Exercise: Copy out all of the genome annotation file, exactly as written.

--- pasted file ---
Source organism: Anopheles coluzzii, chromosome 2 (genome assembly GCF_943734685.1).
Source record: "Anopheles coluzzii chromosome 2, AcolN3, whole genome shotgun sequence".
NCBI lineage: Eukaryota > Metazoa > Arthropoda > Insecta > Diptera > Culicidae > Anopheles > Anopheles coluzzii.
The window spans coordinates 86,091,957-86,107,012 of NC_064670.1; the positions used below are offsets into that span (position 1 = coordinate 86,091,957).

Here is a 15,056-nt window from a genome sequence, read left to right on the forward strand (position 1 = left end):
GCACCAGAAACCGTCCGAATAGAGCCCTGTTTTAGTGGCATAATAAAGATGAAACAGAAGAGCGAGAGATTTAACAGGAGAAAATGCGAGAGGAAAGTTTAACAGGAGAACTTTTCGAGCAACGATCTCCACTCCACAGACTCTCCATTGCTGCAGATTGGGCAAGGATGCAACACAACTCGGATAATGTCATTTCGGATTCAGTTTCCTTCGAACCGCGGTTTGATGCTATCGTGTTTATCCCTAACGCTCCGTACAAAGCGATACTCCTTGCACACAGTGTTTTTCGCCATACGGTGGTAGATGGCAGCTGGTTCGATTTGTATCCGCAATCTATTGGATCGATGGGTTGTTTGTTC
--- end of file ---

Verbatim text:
Source organism: Anopheles coluzzii, chromosome 2 (genome assembly GCF_943734685.1).
Source record: "Anopheles coluzzii chromosome 2, AcolN3, whole genome shotgun sequence".
NCBI lineage: Eukaryota > Metazoa > Arthropoda > Insecta > Diptera > Culicidae > Anopheles > Anopheles coluzzii.
The window spans coordinates 86,091,957-86,107,012 of NC_064670.1; the positions used below are offsets into that span (position 1 = coordinate 86,091,957).

Here is a 15,056-nt window from a genome sequence, read left to right on the forward strand (position 1 = left end):
GCACCAGAAACCGTCCGAATAGAGCCCTGTTTTAGTGGCATAATAAAGATGAAACAGAAGAGCGAGAGATTTAACAGGAGAAAATGCGAGAGGAAAGTTTAACAGGAGAACTTTTCGAGCAACGATCTCCACTCCACAGACTCTCCATTGCTGCAGATTGGGCAAGGATGCAACACAACTCGGATAATGTCATTTCGGATTCAGTTTCCTTCGAACCGCGGTTTGATGCTATCGTGTTTATCCCTAACGCTCCGTACAAAGCGATACTCCTTGCACACAGTGTTTTTCGCCATACGGTGGTAGATGGCAGCTGGTTCGATTTGTATCCGCAATCTATTGGATCGATGGGTTGTTTGTTC